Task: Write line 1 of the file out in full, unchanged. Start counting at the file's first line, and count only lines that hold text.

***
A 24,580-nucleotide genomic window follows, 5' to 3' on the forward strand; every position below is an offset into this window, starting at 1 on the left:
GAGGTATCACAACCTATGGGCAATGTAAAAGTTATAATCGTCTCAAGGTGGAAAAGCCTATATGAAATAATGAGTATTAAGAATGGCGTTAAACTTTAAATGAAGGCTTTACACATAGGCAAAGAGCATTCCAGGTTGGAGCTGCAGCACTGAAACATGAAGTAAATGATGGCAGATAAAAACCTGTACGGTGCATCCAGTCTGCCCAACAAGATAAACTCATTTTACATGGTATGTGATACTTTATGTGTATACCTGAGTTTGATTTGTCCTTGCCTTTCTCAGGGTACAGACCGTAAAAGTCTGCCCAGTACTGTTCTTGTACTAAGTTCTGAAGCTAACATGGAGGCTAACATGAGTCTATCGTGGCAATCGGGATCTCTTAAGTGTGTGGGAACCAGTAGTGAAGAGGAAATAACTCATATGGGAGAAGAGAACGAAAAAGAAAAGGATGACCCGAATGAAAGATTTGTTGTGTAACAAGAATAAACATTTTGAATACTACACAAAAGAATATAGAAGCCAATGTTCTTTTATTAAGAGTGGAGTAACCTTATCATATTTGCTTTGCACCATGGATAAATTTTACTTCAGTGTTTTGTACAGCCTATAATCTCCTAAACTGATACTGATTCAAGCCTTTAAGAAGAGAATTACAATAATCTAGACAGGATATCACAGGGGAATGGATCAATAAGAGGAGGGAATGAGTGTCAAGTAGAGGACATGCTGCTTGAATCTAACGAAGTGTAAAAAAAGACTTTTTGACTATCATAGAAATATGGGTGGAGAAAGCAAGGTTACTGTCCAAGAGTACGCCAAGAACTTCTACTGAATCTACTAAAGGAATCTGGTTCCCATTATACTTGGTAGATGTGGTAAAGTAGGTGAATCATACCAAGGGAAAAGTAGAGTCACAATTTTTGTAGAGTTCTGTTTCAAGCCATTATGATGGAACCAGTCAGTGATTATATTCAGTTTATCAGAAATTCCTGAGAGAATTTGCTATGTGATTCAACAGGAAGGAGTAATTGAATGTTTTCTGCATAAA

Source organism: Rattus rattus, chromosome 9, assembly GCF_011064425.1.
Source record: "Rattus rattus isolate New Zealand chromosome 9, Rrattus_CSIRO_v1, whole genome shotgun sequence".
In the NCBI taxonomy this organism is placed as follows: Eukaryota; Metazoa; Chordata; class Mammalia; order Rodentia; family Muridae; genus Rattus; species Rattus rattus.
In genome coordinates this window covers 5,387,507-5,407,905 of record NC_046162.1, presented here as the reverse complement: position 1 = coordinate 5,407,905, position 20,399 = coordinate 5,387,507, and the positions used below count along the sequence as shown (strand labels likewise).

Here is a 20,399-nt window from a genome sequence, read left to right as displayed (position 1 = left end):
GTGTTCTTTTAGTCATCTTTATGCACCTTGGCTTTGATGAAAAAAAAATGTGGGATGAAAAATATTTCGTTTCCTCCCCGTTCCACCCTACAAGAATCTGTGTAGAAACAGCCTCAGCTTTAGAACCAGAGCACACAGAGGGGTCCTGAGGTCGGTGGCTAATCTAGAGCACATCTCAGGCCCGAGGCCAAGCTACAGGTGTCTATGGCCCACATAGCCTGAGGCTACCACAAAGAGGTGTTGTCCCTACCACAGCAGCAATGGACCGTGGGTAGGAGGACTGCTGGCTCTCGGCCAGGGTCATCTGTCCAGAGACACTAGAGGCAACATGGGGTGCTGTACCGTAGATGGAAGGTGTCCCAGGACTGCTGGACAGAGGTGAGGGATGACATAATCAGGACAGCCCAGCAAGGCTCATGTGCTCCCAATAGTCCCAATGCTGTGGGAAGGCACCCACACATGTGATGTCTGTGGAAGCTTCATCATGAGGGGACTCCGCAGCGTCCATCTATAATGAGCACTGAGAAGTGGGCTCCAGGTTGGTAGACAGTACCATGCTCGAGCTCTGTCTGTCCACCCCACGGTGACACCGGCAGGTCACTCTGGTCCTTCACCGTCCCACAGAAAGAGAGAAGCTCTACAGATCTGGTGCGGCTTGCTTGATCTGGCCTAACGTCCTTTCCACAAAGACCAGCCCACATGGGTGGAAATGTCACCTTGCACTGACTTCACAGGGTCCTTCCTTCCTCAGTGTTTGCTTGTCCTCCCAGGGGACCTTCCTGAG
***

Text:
A 24,580-nucleotide genomic window follows, 5' to 3' on the forward strand; every position below is an offset into this window, starting at 1 on the left: